Bodies and Body Language: How Poetry Can Teach Us to Communicate

“Jack Kerouac Reading Beatnik Poetry in Lower East Side Loft, February 15, 1959,” by Fred W. McDarrah.

Bodies, a personal yet strangely distant subject matter for most students to discuss, provide a ripe lens through which to hone the skills that composition classrooms aim to foster. As mediums of communication, bodies afford us multiple ways to express ourselves: through gestures, facial expressions, vocal tone, and body language at large. As a subject matter, discussions of bodies foster important critical thinking strategies. After all, we all have bodies, and our own lived experiences within our bodies help us formulate concrete ideas about theoretical concepts. This essential concept of embodiment—giving concrete form to an idea—correlates directly with the critical thinking goals of my composition classroom, helping students to formulate sound arguments in support of complex, abstract ideas. In my Fall 2016 English 1102 course, “Odd Victorian Bodies,” students analyzed communication through bodies. They also considered complex notions like the social construction of physical human bodies, an especially fascinating notion to the science-heavy student body at Georgia Tech. In a society where bodies are often airbrushed to perfection, students learned that it is in fact their seeming flaws, or “oddities,” that make them natural and whole.

Through the Poetry@Tech Pedagogy grant, students integrated the study of bodies directly into their understanding of communication. Students in the “Odd Victorian Bodies” class attended Poetry@Tech readings, a new experience for most of them; all students had read poetry previously, but only a handful had ever attended an actual reading. After the readings, students submitted written responses in which they critically analyzed the impact of performance and body language (or, the oral, visual, and nonverbal in WOVEN) on their experiences as readers and consumers of poetry. By integrating their developing interests in bodies and body language into an analysis of the creative expression of poetry, students were able to critically analyze the ways in which body language and performance impacted how each poet communicated.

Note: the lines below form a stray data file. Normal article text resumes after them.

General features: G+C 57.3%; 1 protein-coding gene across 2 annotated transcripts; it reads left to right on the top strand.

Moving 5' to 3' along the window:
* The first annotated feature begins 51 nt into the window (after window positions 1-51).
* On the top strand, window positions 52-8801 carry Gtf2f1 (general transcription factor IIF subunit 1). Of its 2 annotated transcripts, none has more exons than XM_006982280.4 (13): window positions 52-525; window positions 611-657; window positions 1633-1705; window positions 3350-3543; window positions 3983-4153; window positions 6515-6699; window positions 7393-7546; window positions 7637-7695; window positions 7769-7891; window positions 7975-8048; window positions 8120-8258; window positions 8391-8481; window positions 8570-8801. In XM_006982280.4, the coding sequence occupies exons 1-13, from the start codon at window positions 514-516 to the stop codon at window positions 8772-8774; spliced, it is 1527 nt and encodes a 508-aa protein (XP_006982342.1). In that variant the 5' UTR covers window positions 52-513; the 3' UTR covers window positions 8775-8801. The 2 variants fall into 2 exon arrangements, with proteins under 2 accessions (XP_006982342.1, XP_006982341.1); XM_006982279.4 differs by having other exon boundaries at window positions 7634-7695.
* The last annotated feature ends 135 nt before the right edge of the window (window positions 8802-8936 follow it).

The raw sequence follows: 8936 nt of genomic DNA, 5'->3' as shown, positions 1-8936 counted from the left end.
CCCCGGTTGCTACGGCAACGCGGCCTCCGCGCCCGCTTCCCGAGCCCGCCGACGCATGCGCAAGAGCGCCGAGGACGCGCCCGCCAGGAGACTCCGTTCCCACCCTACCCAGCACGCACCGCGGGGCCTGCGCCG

Students overwhelmingly reported positive reactions to the Poetry@Tech readings—many students thanked me for requiring them to go, and one student called the McEver Poetry Reading “one of the greatest nights I have experienced” at Tech. Attending these readings helped students develop strong understandings of how orality and body language impact audience and reader experiences of poetry, often in an exciting and immersive way.

Achieving Course Outcomes through Embedded Poetry